[00:04:48] Um, I’ve heard of like things like scrivener and a whole bunch of other things and I haven’t Been brave enough quite yet to try them out But so, so far, I’ve just been kind of doing a Word [00:05:00] document and
[00:05:00] Stephen: paper for the book that you have out and you’ve got some other ideas. But how are you marketing this book
[00:05:06] Jessica: right now?
[00:05:07] That’s some of it’s word of mouth because there’s quite a few people are like, Oh, yeah, tell me about it. Um, I also use my Instagram. Page is more of like my author profile. So i’ve been doing a few different things like hey guys, this is coming out Cool. This is our cover. You should check this out And so a few things on facebook, but most of it’s been more on instagram I’ve now been brave enough to like ask the local library to have it on their shelf, which i’m like we’ll see what happens, um depends on what kind of budget they have right now because You know, it’s the middle towards the end of the year and their budget may be a little bit different right now than it was at the beginning.
[00:05:43] I’ve done one author signing, but because we ended up setting it up before the paper version of the book actually got to our doorstep. That was a little bit awkward, but hopefully, hoping to do a couple more of those and then I’ve got [00:06:00] pages on Amazon and Goodreads and BookBub and so. Just trying to get it out that way too.
[00:06:06] Stephen: Uh, for our topic, you said you wanted to talk about taking risks. And, uh, so I’m curious as to why that topic, what risks have you taken, uh, in your author career so far?
[00:06:20] Jessica: Some of them are in personal life that led to being able to take risks in the author field. It was funny because last week I found this quote by Simone Biles and it said, I’d rather regret the risks that I didn’t work out than the chance I didn’t take it all.
[00:06:36] And I’m like, Oh my goodness, try it. You know, being afraid of. All the worst they can tell you is no, and just realizing that, Oh, well, I can try this. And if the worst outcome is going to be that they tell me, no, it’s the same spot I’m at right now, but maybe just taking that little bit of a risk. So it’s being willing and it’s really hard to do sometimes, but being willing to step [00:07:00] outside of your comfort zone and go experiencing things.
[00:07:03] And so some of that’s like in life, some of it’s like, you might just get a rejection letter and it crumples you, but I’m not going to say after my. 5th or 6th rejection letter on things, that it feels any better, but then you can kind of take a step back after you’ve mourned it for a bit and be like, Okay, what do I need to fix and what do I need to go?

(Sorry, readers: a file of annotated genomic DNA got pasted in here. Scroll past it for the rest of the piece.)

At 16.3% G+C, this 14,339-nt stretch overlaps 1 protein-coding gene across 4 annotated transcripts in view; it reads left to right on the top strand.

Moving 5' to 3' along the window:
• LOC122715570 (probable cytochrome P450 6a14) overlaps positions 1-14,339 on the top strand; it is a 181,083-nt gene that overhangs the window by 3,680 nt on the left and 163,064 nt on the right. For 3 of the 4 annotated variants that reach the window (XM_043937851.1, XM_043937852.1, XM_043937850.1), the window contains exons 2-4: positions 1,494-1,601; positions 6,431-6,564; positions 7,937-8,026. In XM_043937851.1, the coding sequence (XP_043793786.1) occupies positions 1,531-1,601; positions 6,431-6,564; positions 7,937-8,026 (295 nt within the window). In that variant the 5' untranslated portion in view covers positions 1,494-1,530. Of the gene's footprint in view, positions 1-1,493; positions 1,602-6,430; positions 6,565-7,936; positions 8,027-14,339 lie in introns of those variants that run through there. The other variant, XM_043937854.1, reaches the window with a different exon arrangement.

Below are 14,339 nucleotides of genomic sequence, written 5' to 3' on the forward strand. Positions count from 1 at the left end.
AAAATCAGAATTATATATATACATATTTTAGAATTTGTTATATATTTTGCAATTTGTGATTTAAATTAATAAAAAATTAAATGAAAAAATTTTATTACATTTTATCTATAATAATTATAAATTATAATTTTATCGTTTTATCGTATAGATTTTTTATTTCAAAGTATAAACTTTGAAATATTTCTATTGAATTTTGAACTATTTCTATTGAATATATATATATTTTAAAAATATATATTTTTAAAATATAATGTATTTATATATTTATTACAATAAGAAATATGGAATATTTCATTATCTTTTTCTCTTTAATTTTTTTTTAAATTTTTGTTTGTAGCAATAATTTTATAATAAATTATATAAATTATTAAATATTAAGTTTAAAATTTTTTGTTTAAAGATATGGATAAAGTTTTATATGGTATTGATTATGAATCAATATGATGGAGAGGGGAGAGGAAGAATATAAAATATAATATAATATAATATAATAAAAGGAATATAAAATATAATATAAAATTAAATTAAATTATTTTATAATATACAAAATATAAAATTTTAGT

[00:07:22] It’s interesting the things that you can do in that writing field. So one Christmas, I got upset because all I hear about is the innkeeper getting this bad rap about him being grumpy guy and him like tossing out Mary and Joseph when she’s pregnant. And I’m like, you know, innkeepers technically have this gift for hospitality.
[00:07:38] It probably drove the poor dude crazy. Right? Oh my goodness crazy. He’s has this hospitality, but his house is so full right now He can’t pack another person in standing room only and all of a sudden this little Jewish dude With a New York accent. Why he has a New York accent, I don’t know, but he kind of popped into my head and so I’m like, Oh, cool.
[00:07:58] I, [00:08:00] I am going to write him out. And it is the weirdest thing ever. You do not hear the other half of conversations. He has discussions with people, but you only ever hear his half and you only hear his ideas and it’s quirky and maybe not quite completely historically accurate. But Roman, Roman did have ancient Rome did have indoor plumbing.
[00:08:19] So I went with it. I just kind of, this story just developed into this like mini flash fiction. And then there was a group of writers in Colorado that had a flash fiction contest. And I’m like, why not take the risk? The worst they can say is no. Right. And it won the award. I was like, this thing just won this award.
[00:08:41] I’m like, serious. It’s the weirdest thing I’ve ever written. And so then you get a little bit gutsy when it comes to trying new things. Being like, okay, so that was an interesting perspective. So maybe that helped me be a little bit more confident in trying to write a deaf character because The way that you have to [00:09:00] read it is a little bit different than the people who who wrote it So one of the things I sent you as a link, hopefully you got it is that story So if your readers want to read that story I am being brave right now and taking a risk that somebody else would like to read it
[00:09:17] Stephen: That’s Perfect.
[00:09:19] I did get that. I’ll make sure to include that as a link and I totally agree with you that some of the best things that have ever happened to me in my life is when I kind of took that leap and took the risk and didn’t say, you know, there, there’s a lot of times I’m like, okay, I’m not going to do this right now.
[00:09:34] I’m not ready. It’s not good enough. It’s not this. And I’m going to wait. And I see that in authors a lot that these people, I see them. Thank you. In March at a conference at the library and oh, how’s your book coming? Well, you know, I’m doing this and I’m great a year later. It’s like, well, how, how, what happened with the book?